Exxon in Talks to Buy Pioneer
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Exxon Mobil Corp. is in talks to acquire Pioneer Natural Resources Co., according to a person familiar with the matter, nearing its largest takeover in more than two decades as the energy giant seeks to become the dominant U.S. producer of shale oil.
An agreement could be worth as much as $60 billion and may be completed in the coming days provided there are no complications, according to the Wall Street Journal, which first reported the talks on Oct. 5. At that size, it would potentially be the world’s largest takeover this year.
The deal could also be Exxon’s biggest acquisition since merging with Mobil Corp. in 1999, marking its unquestionable return to the top of the U.S. oil and gas industry after more than a decade in which upstart shale drillers set the agenda and drove growth.
Pioneer shares rose 10% in pre-market trading, while Exxon was 1.8% lower.
Though advanced, the transaction could still fall apart, the person said. Responding to requests for comment from Bloomberg, both Exxon and Pioneer said they don’t comment on “market rumors.”
A deal with Pioneer would unite two of the biggest acreage holders in the Permian Basin of Texas and New Mexico, making Exxon far and away the formation’s biggest oil producer with an output of about 1.2 million barrels a day — more than many OPEC nations. It would also extend Exxon’s inventory of top-tier drilling locations in the basin by decades, providing low-cost, low risk crude well beyond 2050 to feed its giant refinery network on the Gulf Coast.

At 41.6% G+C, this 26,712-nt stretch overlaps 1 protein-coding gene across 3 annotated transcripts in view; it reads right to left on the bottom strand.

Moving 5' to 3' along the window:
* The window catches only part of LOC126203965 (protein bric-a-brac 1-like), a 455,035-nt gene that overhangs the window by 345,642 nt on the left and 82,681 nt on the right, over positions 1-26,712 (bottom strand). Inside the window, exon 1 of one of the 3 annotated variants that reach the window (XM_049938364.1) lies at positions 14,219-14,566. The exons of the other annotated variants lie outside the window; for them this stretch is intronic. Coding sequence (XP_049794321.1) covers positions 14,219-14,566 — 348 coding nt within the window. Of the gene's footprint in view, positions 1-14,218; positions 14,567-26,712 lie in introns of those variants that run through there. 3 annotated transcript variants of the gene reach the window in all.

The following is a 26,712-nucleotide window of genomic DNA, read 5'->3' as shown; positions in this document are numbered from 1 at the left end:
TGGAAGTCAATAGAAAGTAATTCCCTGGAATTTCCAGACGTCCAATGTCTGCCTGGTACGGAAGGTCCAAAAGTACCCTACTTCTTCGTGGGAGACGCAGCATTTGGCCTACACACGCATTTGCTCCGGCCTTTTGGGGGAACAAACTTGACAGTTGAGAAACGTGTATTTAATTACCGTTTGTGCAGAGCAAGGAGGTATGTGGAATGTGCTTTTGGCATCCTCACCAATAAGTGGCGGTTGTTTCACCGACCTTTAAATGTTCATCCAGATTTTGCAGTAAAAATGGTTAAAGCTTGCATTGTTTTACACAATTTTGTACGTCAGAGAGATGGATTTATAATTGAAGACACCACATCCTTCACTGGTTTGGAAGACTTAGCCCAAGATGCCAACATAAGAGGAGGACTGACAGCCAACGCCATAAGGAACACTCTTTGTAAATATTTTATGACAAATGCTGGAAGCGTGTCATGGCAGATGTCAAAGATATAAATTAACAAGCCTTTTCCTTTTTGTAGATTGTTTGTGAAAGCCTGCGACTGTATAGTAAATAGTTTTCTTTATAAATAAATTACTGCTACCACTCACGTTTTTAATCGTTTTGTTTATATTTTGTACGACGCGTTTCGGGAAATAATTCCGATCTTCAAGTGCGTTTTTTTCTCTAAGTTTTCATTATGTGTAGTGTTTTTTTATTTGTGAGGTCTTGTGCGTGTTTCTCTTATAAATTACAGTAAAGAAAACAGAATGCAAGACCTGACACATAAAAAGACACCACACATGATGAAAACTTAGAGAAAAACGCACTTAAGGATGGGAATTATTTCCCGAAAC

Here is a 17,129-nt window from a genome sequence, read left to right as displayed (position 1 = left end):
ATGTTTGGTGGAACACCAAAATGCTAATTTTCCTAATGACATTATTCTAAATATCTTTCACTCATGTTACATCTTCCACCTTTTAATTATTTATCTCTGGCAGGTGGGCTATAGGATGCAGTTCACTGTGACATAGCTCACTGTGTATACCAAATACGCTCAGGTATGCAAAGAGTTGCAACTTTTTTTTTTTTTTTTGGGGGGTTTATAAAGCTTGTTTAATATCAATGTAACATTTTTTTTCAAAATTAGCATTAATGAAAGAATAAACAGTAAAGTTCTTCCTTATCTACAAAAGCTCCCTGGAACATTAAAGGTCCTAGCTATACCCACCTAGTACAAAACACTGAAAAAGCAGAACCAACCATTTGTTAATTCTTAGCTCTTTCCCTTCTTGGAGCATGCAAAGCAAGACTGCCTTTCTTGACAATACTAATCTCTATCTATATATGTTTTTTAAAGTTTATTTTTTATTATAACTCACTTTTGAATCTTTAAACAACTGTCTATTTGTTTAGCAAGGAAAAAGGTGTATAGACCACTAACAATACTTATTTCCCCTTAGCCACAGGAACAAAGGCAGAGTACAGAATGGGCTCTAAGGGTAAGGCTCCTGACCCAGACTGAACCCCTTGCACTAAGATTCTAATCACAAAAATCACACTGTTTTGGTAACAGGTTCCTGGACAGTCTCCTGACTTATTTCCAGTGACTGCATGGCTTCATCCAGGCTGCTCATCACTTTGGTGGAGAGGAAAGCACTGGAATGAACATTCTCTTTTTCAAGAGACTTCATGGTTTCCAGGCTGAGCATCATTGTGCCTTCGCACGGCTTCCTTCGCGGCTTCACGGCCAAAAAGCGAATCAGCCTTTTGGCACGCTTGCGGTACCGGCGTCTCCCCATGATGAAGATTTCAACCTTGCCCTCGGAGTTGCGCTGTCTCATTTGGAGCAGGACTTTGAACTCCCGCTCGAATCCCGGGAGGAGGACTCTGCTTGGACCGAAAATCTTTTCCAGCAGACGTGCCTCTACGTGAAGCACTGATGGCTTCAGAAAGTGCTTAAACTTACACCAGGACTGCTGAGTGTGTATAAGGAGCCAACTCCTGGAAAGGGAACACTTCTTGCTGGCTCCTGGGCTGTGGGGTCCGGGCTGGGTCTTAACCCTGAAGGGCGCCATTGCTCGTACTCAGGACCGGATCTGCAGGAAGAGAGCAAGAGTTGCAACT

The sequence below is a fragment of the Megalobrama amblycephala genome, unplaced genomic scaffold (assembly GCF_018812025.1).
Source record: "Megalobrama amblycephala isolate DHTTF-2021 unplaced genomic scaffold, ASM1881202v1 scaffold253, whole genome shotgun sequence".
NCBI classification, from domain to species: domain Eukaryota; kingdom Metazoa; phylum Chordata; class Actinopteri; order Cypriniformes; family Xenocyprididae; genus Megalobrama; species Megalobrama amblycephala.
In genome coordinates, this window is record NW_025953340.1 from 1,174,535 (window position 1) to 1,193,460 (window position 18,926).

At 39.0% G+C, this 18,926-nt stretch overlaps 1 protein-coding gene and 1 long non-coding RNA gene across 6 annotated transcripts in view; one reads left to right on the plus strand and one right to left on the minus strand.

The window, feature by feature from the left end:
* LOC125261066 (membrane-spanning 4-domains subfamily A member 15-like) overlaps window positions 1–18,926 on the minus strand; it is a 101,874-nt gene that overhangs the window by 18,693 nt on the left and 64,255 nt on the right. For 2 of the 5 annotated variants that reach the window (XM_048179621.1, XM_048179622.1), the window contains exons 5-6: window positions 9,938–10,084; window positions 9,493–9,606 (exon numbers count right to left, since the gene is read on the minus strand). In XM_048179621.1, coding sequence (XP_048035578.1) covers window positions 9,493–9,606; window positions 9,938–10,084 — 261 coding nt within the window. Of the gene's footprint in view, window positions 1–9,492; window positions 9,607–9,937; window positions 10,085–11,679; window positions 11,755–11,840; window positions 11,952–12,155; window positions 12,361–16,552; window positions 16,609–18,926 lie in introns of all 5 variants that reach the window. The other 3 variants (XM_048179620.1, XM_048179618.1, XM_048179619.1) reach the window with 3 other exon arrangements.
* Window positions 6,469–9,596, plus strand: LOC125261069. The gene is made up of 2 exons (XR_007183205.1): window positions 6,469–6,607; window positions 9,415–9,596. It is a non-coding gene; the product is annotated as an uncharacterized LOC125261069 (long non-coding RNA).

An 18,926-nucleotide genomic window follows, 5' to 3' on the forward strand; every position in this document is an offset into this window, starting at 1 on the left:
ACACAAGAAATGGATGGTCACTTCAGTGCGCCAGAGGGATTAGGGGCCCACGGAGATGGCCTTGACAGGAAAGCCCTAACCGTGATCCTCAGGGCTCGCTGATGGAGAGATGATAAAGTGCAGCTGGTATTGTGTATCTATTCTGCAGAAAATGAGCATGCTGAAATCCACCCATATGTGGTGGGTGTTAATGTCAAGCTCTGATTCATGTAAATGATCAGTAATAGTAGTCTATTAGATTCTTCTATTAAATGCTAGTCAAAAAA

“The logic of consolidation in the highly fragmented Permian shale remains compelling, with significant gains to be achieved from economies of scale,” Citigroup analysts including Alastair Syme said in a note. “This particular combination would create the largest Permian player and, even with a modest deal premium, we estimate can generate a positive return on investment.”
Attention has been focused on the future of Pioneer since founder and CEO Scott Sheffield said in April he planned to retire at year’s end. Sheffield has worked in the Permian since the 1970s and is credited as an architect of the shale boom that made the U.S. an oil powerhouse.
Sheffield’s more than 20 collective years at the helm of Pioneer is one of the longest ongoing public CEO tenures in the U.S. oil industry. He cut his teeth in the Permian basin more than 40 years ago, continuing to work there through the dark decades when supermajors including Exxon abandoned the basin to search for crude overseas. By the time drilling and fracking innovations developed in natural gas fields were adapted to oil deposits around 2010, Pioneer was well-placed to become one of the fastest-growing producers.
Exxon has been on the lookout for acquisitions in the Permian for years but has struggled with timing. The company’s finances took a hit during the pandemic as oil prices plunged and as it ramped up capital spending on large global projects, forcing Exxon to borrow billions of dollars to pay shareholder dividends.
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After pulling back on spending, cutting costs and reaping the benefits of pandemic-era investments, Exxon’s profits surged to a record $59 billion in 2022 as energy prices jumped following Russia’s invasion of Ukraine. Its stock gained more than 80% last year, providing the financial firepower for a potentially era-defining deal with Pioneer.
Exxon’s CEO Darren Woods told investors in July the company continued to review potential M&A, but would remain “picky” and focused on creating value.
— Written by Kiel Porter, Kevin Crowley and David Stringer with assistance from Shoko Oda, Mitchell Ferman, Joe Ryan and Laura Hurst.